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Articles from Deus Medical


Which one to choose: Bacteriostatic Water vs. Sterile Water

Which one to choose: Bacteriostatic Water vs. Sterile Water

What is the difference between bacteriostatic water vs. sterile water for injection? Although both of these types of water are sterile, the difference between bacteriostatic water and sterile water is that other sterile waters for injection do not contain a bacteriostatic agent. That means, they are single-dose vials and should be discarded after a single-use.


What is bacteriostatic water?

Bacteriostatic Water (bacteriostatic water for injection) is a highly purified, sterilized water containing 0.9% benzyl alcohol that is used to dilute or dissolve medications to the appropriate consistency for injection. Bacteriostatic water (BW) has a pH of about 5.7. The container can be re-entered multiple times (usually by a sterile needle) and the benzyl alcohol is added to ensure that bacteria does not grow in the water as diluting medications with tainted water can have some severe consequences. The benzyl alcohol in the water makes bacteriostatic water ideal for diluting any drug that will be administered by intramuscular, intravenous, or subcutaneous injection. Once a vial of bacteriostatic water is opened, the benzyl alcohol will usually prevent the growth of bacteria for up to 28 days.

There are not many side effects associated with using bacteriostatic water. Although rarely, but they can occur, those side effects are more related to the drug that is dissolved in the bacteriostatic water. You should never inject bacteriostatic water without mixing in any medications because the benzyl alcohol in it causes the red blood cell lysis. Lysis is the breaking down of a cell or membrane. Other side effects from bacteriostatic water have been reported to include tissue death, venous thrombosis, infection at the injection site, fever, abscess formation as well as a febrile response. In case any of the mentioned side effects are present, it is highly advisable to discontinue the use of bacteriostatic water and consult a doctor.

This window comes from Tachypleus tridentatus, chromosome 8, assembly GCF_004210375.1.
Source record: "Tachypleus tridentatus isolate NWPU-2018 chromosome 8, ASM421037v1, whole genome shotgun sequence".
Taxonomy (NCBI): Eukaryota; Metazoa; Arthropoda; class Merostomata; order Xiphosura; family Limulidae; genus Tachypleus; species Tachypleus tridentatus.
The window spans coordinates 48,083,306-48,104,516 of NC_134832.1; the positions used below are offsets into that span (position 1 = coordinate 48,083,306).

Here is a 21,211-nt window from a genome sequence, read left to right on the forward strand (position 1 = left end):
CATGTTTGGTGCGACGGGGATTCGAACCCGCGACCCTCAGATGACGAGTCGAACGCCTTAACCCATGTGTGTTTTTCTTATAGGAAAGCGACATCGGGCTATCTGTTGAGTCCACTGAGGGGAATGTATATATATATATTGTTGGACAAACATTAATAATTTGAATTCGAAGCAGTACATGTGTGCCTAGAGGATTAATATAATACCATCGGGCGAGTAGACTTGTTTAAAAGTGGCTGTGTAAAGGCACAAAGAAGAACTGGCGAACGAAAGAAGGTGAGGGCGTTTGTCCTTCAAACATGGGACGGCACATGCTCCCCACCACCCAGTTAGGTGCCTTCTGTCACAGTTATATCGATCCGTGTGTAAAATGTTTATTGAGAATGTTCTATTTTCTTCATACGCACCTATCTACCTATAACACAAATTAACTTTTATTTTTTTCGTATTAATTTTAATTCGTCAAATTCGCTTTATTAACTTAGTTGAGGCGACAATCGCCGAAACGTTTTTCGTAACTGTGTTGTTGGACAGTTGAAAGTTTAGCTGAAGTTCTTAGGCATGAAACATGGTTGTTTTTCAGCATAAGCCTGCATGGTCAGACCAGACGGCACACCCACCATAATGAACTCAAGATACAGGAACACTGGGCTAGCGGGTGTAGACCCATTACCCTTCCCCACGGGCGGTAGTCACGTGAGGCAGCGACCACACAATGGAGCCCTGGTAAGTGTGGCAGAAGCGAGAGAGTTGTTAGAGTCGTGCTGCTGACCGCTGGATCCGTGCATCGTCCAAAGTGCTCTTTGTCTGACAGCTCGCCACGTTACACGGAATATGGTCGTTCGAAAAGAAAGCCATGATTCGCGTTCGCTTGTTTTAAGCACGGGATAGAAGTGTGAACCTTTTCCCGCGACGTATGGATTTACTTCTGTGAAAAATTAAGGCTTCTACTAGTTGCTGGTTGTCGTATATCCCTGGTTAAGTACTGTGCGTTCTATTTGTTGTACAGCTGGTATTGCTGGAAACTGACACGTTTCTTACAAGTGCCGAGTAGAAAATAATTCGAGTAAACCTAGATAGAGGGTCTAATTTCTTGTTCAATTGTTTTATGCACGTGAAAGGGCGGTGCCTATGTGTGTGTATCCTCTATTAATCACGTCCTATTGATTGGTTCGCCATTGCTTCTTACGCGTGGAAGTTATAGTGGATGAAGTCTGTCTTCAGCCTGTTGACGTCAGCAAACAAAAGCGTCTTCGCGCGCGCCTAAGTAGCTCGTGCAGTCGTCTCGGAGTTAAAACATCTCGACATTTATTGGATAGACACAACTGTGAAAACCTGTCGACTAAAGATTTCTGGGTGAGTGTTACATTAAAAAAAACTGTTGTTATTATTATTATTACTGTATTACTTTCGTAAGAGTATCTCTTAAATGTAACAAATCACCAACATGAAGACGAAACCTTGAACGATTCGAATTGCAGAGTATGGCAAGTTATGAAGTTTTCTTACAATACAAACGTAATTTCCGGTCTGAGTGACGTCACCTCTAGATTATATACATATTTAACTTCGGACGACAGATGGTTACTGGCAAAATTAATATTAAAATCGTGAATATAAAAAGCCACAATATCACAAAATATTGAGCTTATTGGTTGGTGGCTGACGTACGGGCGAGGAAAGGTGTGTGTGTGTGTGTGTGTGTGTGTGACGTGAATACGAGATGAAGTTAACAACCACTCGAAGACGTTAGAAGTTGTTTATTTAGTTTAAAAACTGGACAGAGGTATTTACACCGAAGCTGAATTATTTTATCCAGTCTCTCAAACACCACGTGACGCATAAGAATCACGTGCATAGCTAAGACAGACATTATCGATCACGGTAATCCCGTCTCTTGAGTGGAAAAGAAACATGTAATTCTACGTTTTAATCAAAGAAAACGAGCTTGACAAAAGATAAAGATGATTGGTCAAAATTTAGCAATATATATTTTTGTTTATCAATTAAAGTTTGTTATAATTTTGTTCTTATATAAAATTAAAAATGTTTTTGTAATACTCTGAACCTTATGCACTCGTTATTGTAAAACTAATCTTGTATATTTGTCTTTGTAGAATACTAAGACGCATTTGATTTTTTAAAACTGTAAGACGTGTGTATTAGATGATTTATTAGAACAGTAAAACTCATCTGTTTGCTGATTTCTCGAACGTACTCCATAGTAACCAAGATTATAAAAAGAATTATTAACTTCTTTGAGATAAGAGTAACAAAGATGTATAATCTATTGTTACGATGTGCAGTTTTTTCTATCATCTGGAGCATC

What is sterile water?

Sterile water is water that has no additives or preservatives added to it. As it cannot transfer pathogens, it is used mainly used in the medical field. Once a vial of sterile water is open, it should be used completely at once or used once and discarded. This is one of the reasons that vials of sterile water usually contain a few milliliters of the liquid.

There are no adverse or bad side effects of using sterile water in small doses, one should never take it intravenously. Although, a small percentage of people report inflammation at the injection site if sterile water is used to dilute peptides that are to be injected intramuscularly. Other side effects can include low blood sodium also known as hyponatremia, fluid overload, allergic reactions (tightness in the chest, swelling of the mouth, face, and lips) fever, redness at the site of injection as well as electrolyte imbalance. In case you experience any of these side effects, you should immediately stop using sterile water for injections and talk to a doctor.


Which one is better?

Bacteriostatic water is better when diluting any medication because it offers better solubility for the most part. Also, if you are experimenting with new peptides, it is always best to use bacteriostatic water to dilute the peptides. In case you have any issue diluting peptides in bacteriostatic water, you should add a small amount of 10% aqueous acetic acid for basic peptides and aqueous ammonia for acidic peptides. Most peptide packages contain mixing instruction. It is always advisable to carefully read them before trying to reconstitute the peptides. It could be potentially harmful to try to reconstitute a peptide meant for mixing with bacteriostatic water with sterile water. You cannot simply replace bacteriostatic water with sterile water and vice versa, as they are not the same thing.